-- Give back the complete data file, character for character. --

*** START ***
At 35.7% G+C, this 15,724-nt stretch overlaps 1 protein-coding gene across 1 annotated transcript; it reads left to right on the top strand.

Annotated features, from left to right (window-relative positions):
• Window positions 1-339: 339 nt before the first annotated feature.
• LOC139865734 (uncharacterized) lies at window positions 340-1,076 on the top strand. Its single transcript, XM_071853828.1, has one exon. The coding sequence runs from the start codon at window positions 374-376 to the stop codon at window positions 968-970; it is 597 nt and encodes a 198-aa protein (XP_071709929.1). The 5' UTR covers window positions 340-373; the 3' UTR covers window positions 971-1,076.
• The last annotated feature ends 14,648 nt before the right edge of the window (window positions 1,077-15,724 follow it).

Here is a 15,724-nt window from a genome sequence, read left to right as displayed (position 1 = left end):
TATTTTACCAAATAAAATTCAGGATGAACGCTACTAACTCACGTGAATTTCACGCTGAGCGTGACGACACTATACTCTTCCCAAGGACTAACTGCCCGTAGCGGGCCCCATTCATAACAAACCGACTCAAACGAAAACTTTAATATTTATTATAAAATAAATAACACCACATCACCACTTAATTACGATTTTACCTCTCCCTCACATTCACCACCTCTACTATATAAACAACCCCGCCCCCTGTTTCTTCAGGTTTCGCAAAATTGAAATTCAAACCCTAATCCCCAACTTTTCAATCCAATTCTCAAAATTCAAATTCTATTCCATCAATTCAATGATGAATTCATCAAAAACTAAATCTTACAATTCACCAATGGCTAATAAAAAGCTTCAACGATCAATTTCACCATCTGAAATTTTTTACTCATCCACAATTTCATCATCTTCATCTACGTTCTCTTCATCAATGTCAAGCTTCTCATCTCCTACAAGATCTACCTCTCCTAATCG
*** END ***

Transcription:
At 35.7% G+C, this 15,724-nt stretch overlaps 1 protein-coding gene across 1 annotated transcript; it reads left to right on the top strand.

Annotated features, from left to right (window-relative positions):
• Window positions 1-339: 339 nt before the first annotated feature.
• LOC139865734 (uncharacterized) lies at window positions 340-1,076 on the top strand. Its single transcript, XM_071853828.1, has one exon. The coding sequence runs from the start codon at window positions 374-376 to the stop codon at window positions 968-970; it is 597 nt and encodes a 198-aa protein (XP_071709929.1). The 5' UTR covers window positions 340-373; the 3' UTR covers window positions 971-1,076.
• The last annotated feature ends 14,648 nt before the right edge of the window (window positions 1,077-15,724 follow it).

Here is a 15,724-nt window from a genome sequence, read left to right as displayed (position 1 = left end):
TATTTTACCAAATAAAATTCAGGATGAACGCTACTAACTCACGTGAATTTCACGCTGAGCGTGACGACACTATACTCTTCCCAAGGACTAACTGCCCGTAGCGGGCCCCATTCATAACAAACCGACTCAAACGAAAACTTTAATATTTATTATAAAATAAATAACACCACATCACCACTTAATTACGATTTTACCTCTCCCTCACATTCACCACCTCTACTATATAAACAACCCCGCCCCCTGTTTCTTCAGGTTTCGCAAAATTGAAATTCAAACCCTAATCCCCAACTTTTCAATCCAATTCTCAAAATTCAAATTCTATTCCATCAATTCAATGATGAATTCATCAAAAACTAAATCTTACAATTCACCAATGGCTAATAAAAAGCTTCAACGATCAATTTCACCATCTGAAATTTTTTACTCATCCACAATTTCATCATCTTCATCTACGTTCTCTTCATCAATGTCAAGCTTCTCATCTCCTACAAGATCTACCTCTCCTAATCG